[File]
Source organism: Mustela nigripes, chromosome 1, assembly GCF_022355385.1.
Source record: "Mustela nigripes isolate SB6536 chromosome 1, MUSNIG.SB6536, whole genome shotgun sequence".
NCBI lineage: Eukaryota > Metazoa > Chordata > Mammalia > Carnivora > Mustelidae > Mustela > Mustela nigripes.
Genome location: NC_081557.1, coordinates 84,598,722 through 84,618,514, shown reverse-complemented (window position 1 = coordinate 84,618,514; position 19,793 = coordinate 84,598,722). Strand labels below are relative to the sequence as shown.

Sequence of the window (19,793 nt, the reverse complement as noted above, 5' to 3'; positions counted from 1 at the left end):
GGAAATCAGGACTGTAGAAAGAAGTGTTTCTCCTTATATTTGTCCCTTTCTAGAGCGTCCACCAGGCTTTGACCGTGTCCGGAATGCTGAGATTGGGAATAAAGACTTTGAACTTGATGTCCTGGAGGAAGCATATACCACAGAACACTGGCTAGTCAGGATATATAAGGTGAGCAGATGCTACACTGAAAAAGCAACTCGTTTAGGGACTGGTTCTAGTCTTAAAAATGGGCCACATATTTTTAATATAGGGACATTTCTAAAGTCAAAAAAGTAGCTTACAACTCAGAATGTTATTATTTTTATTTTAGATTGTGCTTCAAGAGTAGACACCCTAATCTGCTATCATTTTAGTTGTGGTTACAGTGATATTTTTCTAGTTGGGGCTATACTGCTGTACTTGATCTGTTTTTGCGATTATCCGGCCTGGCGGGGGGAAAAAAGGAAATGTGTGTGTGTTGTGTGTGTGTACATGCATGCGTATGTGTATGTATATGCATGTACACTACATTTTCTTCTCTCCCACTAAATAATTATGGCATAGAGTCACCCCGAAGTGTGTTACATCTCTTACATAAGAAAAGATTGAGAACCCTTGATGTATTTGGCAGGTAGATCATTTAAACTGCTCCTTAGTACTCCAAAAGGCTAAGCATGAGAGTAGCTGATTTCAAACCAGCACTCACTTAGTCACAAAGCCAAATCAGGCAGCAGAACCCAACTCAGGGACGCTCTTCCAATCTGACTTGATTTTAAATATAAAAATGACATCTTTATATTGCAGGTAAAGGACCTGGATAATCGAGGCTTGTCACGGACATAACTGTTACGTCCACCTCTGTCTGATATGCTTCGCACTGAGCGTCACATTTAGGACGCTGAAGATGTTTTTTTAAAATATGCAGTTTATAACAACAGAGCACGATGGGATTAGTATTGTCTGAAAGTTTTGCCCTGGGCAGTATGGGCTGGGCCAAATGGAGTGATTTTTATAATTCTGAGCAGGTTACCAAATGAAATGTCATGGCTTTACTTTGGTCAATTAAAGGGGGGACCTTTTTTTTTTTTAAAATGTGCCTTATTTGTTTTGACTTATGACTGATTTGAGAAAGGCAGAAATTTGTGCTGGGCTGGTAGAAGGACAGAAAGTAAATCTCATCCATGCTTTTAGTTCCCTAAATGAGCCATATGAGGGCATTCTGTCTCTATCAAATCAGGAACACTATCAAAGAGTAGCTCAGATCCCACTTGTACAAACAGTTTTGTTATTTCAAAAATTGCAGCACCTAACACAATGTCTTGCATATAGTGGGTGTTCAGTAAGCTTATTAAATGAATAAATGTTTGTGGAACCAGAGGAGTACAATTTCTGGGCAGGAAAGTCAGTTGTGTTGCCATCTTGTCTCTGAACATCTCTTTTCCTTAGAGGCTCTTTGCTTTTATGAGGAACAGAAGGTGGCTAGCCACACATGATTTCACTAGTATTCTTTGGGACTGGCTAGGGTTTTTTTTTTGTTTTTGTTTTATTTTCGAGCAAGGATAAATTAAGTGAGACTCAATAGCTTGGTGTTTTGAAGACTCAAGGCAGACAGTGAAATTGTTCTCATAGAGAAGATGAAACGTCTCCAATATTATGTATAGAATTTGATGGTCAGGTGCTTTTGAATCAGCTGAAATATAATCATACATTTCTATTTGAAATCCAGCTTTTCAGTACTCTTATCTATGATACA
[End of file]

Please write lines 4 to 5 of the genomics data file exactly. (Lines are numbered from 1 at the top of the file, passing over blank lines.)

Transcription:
Genome location: NC_081557.1, coordinates 84,598,722 through 84,618,514, shown reverse-complemented (window position 1 = coordinate 84,618,514; position 19,793 = coordinate 84,598,722). Strand labels below are relative to the sequence as shown.

Sequence of the window (19,793 nt, the reverse complement as noted above, 5' to 3'; positions counted from 1 at the left end):